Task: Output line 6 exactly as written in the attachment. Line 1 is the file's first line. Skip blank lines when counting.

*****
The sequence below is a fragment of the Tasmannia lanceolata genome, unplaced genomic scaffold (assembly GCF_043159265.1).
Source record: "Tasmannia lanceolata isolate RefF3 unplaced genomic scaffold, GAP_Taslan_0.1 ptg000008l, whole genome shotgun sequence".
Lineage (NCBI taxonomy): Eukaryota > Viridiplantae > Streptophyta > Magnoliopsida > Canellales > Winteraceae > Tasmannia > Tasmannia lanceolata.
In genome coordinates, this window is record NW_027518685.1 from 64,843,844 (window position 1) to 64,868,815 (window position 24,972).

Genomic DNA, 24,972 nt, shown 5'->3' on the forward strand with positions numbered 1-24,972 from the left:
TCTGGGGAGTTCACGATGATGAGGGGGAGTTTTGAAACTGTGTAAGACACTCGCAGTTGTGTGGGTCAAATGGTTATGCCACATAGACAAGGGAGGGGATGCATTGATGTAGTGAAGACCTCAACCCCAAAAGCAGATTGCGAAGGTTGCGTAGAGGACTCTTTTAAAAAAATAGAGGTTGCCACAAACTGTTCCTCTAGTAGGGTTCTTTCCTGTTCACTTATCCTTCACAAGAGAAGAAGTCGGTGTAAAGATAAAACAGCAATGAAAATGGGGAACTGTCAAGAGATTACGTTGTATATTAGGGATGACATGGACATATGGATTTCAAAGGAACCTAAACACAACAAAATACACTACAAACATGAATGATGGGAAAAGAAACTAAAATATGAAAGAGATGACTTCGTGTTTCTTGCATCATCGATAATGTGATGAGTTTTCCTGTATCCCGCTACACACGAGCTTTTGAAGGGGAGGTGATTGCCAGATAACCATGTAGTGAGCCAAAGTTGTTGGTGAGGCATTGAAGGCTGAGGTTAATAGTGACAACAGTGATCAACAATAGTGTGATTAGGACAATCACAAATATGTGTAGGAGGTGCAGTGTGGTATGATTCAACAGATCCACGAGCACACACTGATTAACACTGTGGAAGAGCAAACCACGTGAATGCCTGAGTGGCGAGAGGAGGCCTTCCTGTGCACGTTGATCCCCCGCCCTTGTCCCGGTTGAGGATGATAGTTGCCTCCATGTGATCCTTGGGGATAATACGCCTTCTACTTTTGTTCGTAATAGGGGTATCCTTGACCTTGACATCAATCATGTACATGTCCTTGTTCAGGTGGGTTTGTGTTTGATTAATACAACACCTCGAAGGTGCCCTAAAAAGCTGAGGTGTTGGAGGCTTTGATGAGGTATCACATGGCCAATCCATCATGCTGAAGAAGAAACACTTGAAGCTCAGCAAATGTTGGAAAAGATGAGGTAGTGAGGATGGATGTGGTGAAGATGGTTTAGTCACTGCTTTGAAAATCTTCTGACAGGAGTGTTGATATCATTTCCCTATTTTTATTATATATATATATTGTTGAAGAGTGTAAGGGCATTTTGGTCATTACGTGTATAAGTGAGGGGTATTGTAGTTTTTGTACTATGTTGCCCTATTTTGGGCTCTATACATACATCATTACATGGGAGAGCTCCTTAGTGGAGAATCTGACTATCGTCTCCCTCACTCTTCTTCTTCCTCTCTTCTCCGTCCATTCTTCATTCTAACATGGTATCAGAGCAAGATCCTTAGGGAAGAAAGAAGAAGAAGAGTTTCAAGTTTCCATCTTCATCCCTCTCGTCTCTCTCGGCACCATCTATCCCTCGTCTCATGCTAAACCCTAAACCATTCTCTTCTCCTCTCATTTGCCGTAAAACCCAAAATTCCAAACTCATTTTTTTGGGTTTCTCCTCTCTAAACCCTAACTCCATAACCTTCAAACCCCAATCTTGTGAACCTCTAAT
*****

TCTGGGGAGTTCACGATGATGAGGGGGAGTTTTGAAACTGTGTAAGACACTCGCAGTTGTGTGGGTCAAATGGTTATGCCACATAGACAAGGGAGGGGATGCATTGATGTAGTGAAGACCTCAACCCCAAAAGCAGATTGCGAAGGTTGCGTAGAGGACTCTTTTAAAAAAATAGAGGTTGCCACAAACTGTTCCTCTAGTAGGGTTCTTTCCTGTTCACTTATCCTTCACAAGAGAAGAAGTCGGTGTAAAGATAAAACAGCAATGAAAATGGGGAACTGTCAAGAGATTACGTTGTATATTAGGGATGACATGGACATATGGATTTCAAAGGAACCTAAACACAACAAAATACACTACAAACATGAATGATGGGAAAAGAAACTAAAATATGAAAGAGATGACTTCGTGTTTCTTGCATCATCGATAATGTGATGAGTTTTCCTGTATCCCGCTACACACGAGCTTTTGAAGGGGAGGTGATTGCCAGATAACCATGTAGTGAGCCAAAGTTGTTGGTGAGGCATTGAAGGCTGAGGTTAATAGTGACAACAGTGATCAACAATAGTGTGATTAGGACAATCACAAATATGTGTAGGAGGTGCAGTGTGGTATGATTCAACAGATCCACGAGCACACACTGATTAACACTGTGGAAGAGCAAACCACGTGAATGCCTGAGTGGCGAGAGGAGGCCTTCCTGTGCACGTTGATCCCCCGCCCTTGTCCCGGTTGAGGATGATAGTTGCCTCCATGTGATCCTTGGGGATAATACGCCTTCTACTTTTGTTCGTAATAGGGGTATCCTTGACCTTGACATCAATCATGTACATGTCCTTGTTCAGGTGGGTTTGTGTTTGATTAATACAACACCTCGAAGGTGCCCTAAAAAGCTGAGGTGTTGGAGGCTTTGATGAGGTATCACATGGCCAATCCATCATGCTGAAGAAGAAACACTTGAAGCTCAGCAAATGTTGGAAAAGATGAGGTAGTGAGGATGGATGTGGTGAAGATGGTTTAGTCACTGCTTTGAAAATCTTCTGACAGGAGTGTTGATATCATTTCCCTATTTTTATTATATATATATATTGTTGAAGAGTGTAAGGGCATTTTGGTCATTACGTGTATAAGTGAGGGGTATTGTAGTTTTTGTACTATGTTGCCCTATTTTGGGCTCTATACATACATCATTACATGGGAGAGCTCCTTAGTGGAGAATCTGACTATCGTCTCCCTCACTCTTCTTCTTCCTCTCTTCTCCGTCCATTCTTCATTCTAACATGGTATCAGAGCAAGATCCTTAGGGAAGAAAGAAGAAGAAGAGTTTCAAGTTTCCATCTTCATCCCTCTCGTCTCTCTCGGCACCATCTATCCCTCGTCTCATGCTAAACCCTAAACCATTCTCTTCTCCTCTCATTTGCCGTAAAACCCAAAATTCCAAACTCATTTTTTTGGGTTTCTCCTCTCTAAACCCTAACTCCATAACCTTCAAACCCCAATCTTGTGAACCTCTAAT